She said she would not be standing herself for the leadership. She did not have the skills set for that, she says. Asked who she would like to see leading the party, she said there were a number of suitable candidates.

Corbyn has no plans to buckle, according to a statement from his office to several news organizations. “There will be no resignation of a democratically elected leader with a strong mandate from the membership,” it said.

June 25 at 9:42 p.m.

The turmoil within Britain’s two largest political parties continues to grow after Thursday’s stunning vote.

Labour Party leader Jeremy Corbyn sacked Hilary Benn, the shadow foreign secretary, late Saturday night amid reports Benn was orchestrating an internal coup against Corbyn’s leadership. Two Labour MPs previously said Friday they are pushing for a vote of no confidence against Corbyn, which could come as early as next week.

Corbyn has faced criticism from within his party and from other Remain campaigners for not working hard enough to prevent a Leave victory, a claim he strongly disputes.

Among the Conservatives, Leave figurehead Boris Johnson is the likely frontrunner to replace David Cameron as party leader and prime minister. Fellow Leave campaigner Michael Gove, the British Justice Secretary, backed Johnson Saturday night.

But his road to Downing Street isn’t clear yet. Conservative MPs wary of Johnson’s leadership are reportedly rallying behind Home Secretary Theresa May, who backed Remain but kept a low profile during the campaign. Other top Tories who could seek the post are Energy Secretary Amber Rudd and former Defense Secretary Liam Fox.

Updated on June 25 at 3:34 p.m.

While the world—and certainly its financial markets—are acting as if the sky has fallen on its head, the German Foreign Office provides some perspective on its Twitter feed:

3:11 p.m.

President Obama said he’d spoken to David Cameron and Angela Merkel, the German chancellor, about the results of the referendum.

“I do think that yesterday’s vote speaks to the ongoing changes and challenges raised by globalization, but while the U.K.’s relationship with the EU will change, one thing that will not change is the special relationship that exists between our two nations,” he said. “That will endure.”

You can watch his comments here:

Merkel, speaking in Berlin, said of the results: “There’s no way around it: Today is a watershed for Europe and the European unity process.” She also appealed for patience in Europe, saying its leaders must “calmly and prudently analyze and evaluate the situation.”

Merkel hosts talks Monday with the leaders of France, Italy, and the EC.

12:12 p.m.

Nigel Farage, leader of the anti-EU U.K. Independence Party or UKIP, told Susanna Reid of the morning show Good Morning Britain that a key promise made by the Leave campaign was a mistake.

In its advertisements, the Leave campaign had claimed that the U.K. sent 350 million pounds a week to the European Union, and promised that in the event of an exit the money would come home—specifically to fund the National Health Service. (That figure was an exaggeration). Reid asked Farage whether he could guarantee that outcome now that the vote was over; his response was, “No, I can’t, and I would never have made that claim, and that was one of the mistakes I think that the Leave campaign made.” (Farage campaigned for Brexit but was not part of the official Leave campaign, which he said “ostracized” him.)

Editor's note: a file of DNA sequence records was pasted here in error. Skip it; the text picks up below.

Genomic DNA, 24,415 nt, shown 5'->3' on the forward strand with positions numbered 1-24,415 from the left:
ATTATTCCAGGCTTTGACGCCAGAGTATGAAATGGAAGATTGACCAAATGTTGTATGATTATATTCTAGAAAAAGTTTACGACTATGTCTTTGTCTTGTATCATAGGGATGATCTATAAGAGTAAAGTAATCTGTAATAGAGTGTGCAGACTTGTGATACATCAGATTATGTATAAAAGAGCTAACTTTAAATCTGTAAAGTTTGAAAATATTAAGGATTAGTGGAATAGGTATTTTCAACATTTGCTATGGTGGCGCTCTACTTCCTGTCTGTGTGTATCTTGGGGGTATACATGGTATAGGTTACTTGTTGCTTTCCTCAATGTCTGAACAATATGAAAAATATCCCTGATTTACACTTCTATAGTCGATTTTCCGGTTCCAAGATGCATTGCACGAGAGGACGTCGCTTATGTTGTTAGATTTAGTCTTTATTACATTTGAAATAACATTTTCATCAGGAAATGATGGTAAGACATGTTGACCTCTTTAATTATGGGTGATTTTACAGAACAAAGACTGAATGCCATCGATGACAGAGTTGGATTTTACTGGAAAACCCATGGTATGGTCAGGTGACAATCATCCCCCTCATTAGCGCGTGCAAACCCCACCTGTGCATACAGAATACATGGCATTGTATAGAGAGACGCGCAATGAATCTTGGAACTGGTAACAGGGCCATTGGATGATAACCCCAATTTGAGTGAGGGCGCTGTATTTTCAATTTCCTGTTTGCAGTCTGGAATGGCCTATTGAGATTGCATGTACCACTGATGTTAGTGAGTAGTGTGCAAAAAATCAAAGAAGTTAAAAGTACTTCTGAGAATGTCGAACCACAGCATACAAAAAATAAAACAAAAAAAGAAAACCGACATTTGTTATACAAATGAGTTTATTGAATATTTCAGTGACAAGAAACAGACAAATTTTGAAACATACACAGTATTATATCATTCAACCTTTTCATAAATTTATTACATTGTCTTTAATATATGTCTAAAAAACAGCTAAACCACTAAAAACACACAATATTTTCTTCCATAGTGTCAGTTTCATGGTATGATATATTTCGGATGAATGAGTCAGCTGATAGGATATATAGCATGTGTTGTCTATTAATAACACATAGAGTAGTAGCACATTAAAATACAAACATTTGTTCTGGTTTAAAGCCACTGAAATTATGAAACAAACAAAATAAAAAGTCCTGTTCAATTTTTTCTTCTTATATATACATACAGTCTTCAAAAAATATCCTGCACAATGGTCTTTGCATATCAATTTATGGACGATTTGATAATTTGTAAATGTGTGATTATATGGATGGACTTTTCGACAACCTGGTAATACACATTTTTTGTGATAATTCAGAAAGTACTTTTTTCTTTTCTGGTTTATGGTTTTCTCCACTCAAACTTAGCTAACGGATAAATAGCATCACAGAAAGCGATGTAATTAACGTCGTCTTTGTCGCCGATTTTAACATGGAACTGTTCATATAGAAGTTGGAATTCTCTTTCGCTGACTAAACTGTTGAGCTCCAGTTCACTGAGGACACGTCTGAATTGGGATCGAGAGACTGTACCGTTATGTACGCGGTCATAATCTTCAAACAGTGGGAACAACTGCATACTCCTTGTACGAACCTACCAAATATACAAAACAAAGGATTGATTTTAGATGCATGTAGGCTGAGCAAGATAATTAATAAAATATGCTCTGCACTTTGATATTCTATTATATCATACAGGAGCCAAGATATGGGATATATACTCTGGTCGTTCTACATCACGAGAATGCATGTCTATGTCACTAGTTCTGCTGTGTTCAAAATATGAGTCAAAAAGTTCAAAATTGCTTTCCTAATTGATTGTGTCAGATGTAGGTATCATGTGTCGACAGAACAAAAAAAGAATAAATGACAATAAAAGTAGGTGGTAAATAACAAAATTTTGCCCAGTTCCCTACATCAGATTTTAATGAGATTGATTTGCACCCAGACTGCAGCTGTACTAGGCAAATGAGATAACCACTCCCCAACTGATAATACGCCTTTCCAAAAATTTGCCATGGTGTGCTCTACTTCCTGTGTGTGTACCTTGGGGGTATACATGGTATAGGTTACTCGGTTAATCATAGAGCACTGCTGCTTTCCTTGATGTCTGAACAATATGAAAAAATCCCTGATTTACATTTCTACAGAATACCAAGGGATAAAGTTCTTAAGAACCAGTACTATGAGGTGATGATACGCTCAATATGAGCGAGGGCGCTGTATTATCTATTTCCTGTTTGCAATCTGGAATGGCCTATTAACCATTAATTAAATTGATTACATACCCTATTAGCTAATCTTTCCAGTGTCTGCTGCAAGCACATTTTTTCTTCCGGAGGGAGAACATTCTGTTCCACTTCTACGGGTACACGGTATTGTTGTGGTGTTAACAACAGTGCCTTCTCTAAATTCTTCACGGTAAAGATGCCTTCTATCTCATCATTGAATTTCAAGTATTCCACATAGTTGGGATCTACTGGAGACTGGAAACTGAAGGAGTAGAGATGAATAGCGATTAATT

Reid followed up incredulously: “That’s why many people have voted. ... You’re saying, after 17 million people have voted for Leave, based—I don’t know how many people voted on the basis of that advert but that was a huge part of the propaganda—you’re now saying that’s a mistake?”

Watch the exchange here:

11:39 a.m.

Stocks in London, which at one point were down 7 percent, somewhat recovered to close down 2.7 percent.

11 a.m.

Carl Bildt, the former Swedish prime minister who last night called the result of the Brexit vote “beyond comprehension,” highlights the demographics of the voter preferences. Young voters, particularly 18-24-year-olds, favored remaining in the EU by large margins in a YouGov poll taken before the referendum; older voters tended to feel the opposite. (Though it’s worth noting that YouGov’s final poll before results were announced showed Remain in the lead, which in the end was not to be.) But opinion polls on the actual outcome were in a statistical dead heat before final results were announced; the margins of the age gap in voting preferences are far more convincing. And here’s how Bildt, at any rate, interprets that finding:

10:36 a.m.

Hillary Clinton, the presumptive Democratic presidential nominee, has also issued a statement on the vote:

9:50 a.m.

It's going to be a long day on Wall Street. The U.S. stock exchanges just opened, and as expected, they're taking a shellacking. The Dow Jones Industrial Average is currently down over 450 points, while NASDAQ and the S&P 500 have shed between 2 and 3 percent of their value.

9:26 a.m.

President Obama, who had championed Britain’s continued membership in the EU, has weighed in this morning. Here’s his full statement:

The people of the United Kingdom have spoken, and we respect their decision.  The special relationship between the United States and the United Kingdom is enduring, and the United Kingdom’s membership in NATO remains a vital cornerstone of U.S. foreign, security, and economic policy.  So too is our relationship with the European Union, which has done so much to promote stability, stimulate economic growth, and foster the spread of democratic values and ideals across the continent and beyond.  The United Kingdom and the European Union will remain indispensable partners of the United States even as they begin negotiating their ongoing relationship to ensure continued stability, security, and prosperity for Europe, Great Britain and Northern Ireland, and the world.

Obama had famously said Britain would go to the “back of the queue” on trade negotiations with the U.S. in case of a Brexit.

8:34 a.m.